GBV/Partner violence; HIV/AIDS risk violent relationships; Attitude, behaviors GBV
Repository Posting Date:
13-Jul-2016
Date of Publication:
13-Jul-2016 ; 13-Jul-2016
Other Identifiers:
INRC16P10
Conference Date:
2016
Conference Name:
27th International Nursing Research Congress
Conference Host:
Sigma Theta Tau International, the Honor Society of Nursing
Conference Location:
Cape Town, South Africa
Description:
Theme: Leading Global Research: Advancing Practice, Advocacy, and Policy

Full metadata record

DC FieldValue Language
dc.language.isoenen
dc.titleAttitudes and Behaviors of Caribbean Women and Men Toward Partner Violence and Sexual Relationshipsen
dc.title.alternativeSymposium: HIV and Intimate Partner Violence: Risks and Relationships Among Womenen
dc.contributor.authorCampbell, Doris W.en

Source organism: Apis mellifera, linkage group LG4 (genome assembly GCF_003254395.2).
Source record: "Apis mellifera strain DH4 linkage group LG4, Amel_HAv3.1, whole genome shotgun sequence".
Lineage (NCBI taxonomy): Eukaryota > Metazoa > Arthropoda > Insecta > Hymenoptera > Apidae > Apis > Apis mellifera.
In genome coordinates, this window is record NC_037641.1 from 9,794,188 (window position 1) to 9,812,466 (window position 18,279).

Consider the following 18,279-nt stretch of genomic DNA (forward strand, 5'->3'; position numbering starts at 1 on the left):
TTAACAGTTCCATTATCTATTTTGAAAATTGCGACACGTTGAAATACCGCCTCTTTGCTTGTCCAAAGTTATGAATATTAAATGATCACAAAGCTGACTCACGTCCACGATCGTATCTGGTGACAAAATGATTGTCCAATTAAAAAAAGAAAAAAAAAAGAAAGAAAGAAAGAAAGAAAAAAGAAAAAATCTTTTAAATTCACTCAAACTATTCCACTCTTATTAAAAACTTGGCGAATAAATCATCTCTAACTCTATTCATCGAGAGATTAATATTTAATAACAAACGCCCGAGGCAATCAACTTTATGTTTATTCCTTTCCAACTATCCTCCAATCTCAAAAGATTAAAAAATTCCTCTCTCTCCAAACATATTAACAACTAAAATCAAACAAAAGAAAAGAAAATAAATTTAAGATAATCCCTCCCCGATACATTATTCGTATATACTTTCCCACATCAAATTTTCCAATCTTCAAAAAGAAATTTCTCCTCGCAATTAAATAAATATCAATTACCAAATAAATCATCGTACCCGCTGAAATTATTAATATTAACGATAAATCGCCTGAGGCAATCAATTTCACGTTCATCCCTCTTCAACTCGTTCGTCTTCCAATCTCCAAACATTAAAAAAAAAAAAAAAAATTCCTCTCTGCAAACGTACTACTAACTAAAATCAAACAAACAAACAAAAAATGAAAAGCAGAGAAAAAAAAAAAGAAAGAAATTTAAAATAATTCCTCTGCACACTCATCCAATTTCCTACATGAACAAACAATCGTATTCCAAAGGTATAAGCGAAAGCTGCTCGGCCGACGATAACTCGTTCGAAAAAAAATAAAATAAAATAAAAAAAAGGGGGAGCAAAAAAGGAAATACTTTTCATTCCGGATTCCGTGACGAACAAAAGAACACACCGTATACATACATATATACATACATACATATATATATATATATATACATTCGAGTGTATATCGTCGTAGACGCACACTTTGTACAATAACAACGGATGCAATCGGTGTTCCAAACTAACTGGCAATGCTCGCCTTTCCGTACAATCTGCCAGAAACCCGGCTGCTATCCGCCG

dc.contributor.authorCampbell, Jacquelynen
dc.contributor.authorAlexander, Kamila A.en
dc.contributor.authorCallwood, Gloria B.en
dc.contributor.authorBertrand, Desireeen
dc.contributor.authorSharps, Phyllisen
dc.contributor.authorSt. Vil, Noelle M.en
dc.contributor.departmentNon-memberen
dc.author.detailsDoris W. Campbell, ARNP, FAAN, dcampbe@uvi.edu; Jacquelyn Campbell, RN; Kamila A. Alexander, RN; Gloria B. Callwood, RN, FAAN; Desiree Bertrand, RN; Phyllis Sharps, RN, FAAN; Noelle M. St. Vil, BAen
dc.identifier.urihttp://hdl.handle.net/10755/616509-